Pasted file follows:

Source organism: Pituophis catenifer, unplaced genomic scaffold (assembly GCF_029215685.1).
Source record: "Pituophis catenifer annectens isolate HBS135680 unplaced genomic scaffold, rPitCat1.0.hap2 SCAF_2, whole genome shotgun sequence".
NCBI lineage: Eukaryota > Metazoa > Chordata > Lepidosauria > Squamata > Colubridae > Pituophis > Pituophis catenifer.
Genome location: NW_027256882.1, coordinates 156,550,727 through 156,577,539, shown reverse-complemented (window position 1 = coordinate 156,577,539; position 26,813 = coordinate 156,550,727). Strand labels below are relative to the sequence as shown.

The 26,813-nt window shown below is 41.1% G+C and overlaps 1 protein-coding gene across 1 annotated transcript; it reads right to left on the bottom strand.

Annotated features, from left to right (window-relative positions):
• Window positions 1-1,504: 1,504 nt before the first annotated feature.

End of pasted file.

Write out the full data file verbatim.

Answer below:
Source organism: Pituophis catenifer, unplaced genomic scaffold (assembly GCF_029215685.1).
Source record: "Pituophis catenifer annectens isolate HBS135680 unplaced genomic scaffold, rPitCat1.0.hap2 SCAF_2, whole genome shotgun sequence".
NCBI lineage: Eukaryota > Metazoa > Chordata > Lepidosauria > Squamata > Colubridae > Pituophis > Pituophis catenifer.
Genome location: NW_027256882.1, coordinates 156,550,727 through 156,577,539, shown reverse-complemented (window position 1 = coordinate 156,577,539; position 26,813 = coordinate 156,550,727). Strand labels below are relative to the sequence as shown.

The 26,813-nt window shown below is 41.1% G+C and overlaps 1 protein-coding gene across 1 annotated transcript; it reads right to left on the bottom strand.

Annotated features, from left to right (window-relative positions):
• Window positions 1-1,504: 1,504 nt before the first annotated feature.